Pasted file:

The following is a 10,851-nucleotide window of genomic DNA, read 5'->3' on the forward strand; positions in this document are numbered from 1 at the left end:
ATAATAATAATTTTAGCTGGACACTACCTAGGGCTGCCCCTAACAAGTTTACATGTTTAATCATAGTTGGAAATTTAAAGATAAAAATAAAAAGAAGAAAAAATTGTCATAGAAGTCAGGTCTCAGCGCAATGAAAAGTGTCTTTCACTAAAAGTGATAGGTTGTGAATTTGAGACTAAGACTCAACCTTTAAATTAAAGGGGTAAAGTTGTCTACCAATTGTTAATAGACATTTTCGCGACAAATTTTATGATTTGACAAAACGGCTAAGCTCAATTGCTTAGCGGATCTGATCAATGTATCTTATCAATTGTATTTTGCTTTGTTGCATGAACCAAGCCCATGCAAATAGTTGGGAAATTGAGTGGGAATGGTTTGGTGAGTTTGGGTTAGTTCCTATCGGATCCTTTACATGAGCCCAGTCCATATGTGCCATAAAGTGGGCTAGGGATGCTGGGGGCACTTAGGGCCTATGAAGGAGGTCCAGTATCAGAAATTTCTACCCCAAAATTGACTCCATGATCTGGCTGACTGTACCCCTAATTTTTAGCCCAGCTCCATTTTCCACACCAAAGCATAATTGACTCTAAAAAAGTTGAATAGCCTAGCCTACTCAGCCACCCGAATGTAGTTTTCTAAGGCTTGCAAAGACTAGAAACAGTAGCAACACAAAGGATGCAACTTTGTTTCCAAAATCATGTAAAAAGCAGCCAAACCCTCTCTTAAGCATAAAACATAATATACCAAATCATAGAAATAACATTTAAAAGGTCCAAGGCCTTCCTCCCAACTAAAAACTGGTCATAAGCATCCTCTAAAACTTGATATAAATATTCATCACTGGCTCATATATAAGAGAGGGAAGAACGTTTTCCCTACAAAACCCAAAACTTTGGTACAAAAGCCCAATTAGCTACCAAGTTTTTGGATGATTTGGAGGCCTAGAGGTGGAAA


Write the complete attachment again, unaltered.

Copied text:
The following is a 10,851-nucleotide window of genomic DNA, read 5'->3' on the forward strand; positions in this document are numbered from 1 at the left end:
ATAATAATAATTTTAGCTGGACACTACCTAGGGCTGCCCCTAACAAGTTTACATGTTTAATCATAGTTGGAAATTTAAAGATAAAAATAAAAAGAAGAAAAAATTGTCATAGAAGTCAGGTCTCAGCGCAATGAAAAGTGTCTTTCACTAAAAGTGATAGGTTGTGAATTTGAGACTAAGACTCAACCTTTAAATTAAAGGGGTAAAGTTGTCTACCAATTGTTAATAGACATTTTCGCGACAAATTTTATGATTTGACAAAACGGCTAAGCTCAATTGCTTAGCGGATCTGATCAATGTATCTTATCAATTGTATTTTGCTTTGTTGCATGAACCAAGCCCATGCAAATAGTTGGGAAATTGAGTGGGAATGGTTTGGTGAGTTTGGGTTAGTTCCTATCGGATCCTTTACATGAGCCCAGTCCATATGTGCCATAAAGTGGGCTAGGGATGCTGGGGGCACTTAGGGCCTATGAAGGAGGTCCAGTATCAGAAATTTCTACCCCAAAATTGACTCCATGATCTGGCTGACTGTACCCCTAATTTTTAGCCCAGCTCCATTTTCCACACCAAAGCATAATTGACTCTAAAAAAGTTGAATAGCCTAGCCTACTCAGCCACCCGAATGTAGTTTTCTAAGGCTTGCAAAGACTAGAAACAGTAGCAACACAAAGGATGCAACTTTGTTTCCAAAATCATGTAAAAAGCAGCCAAACCCTCTCTTAAGCATAAAACATAATATACCAAATCATAGAAATAACATTTAAAAGGTCCAAGGCCTTCCTCCCAACTAAAAACTGGTCATAAGCATCCTCTAAAACTTGATATAAATATTCATCACTGGCTCATATATAAGAGAGGGAAGAACGTTTTCCCTACAAAACCCAAAACTTTGGTACAAAAGCCCAATTAGCTACCAAGTTTTTGGATGATTTGGAGGCCTAGAGGTGGAAA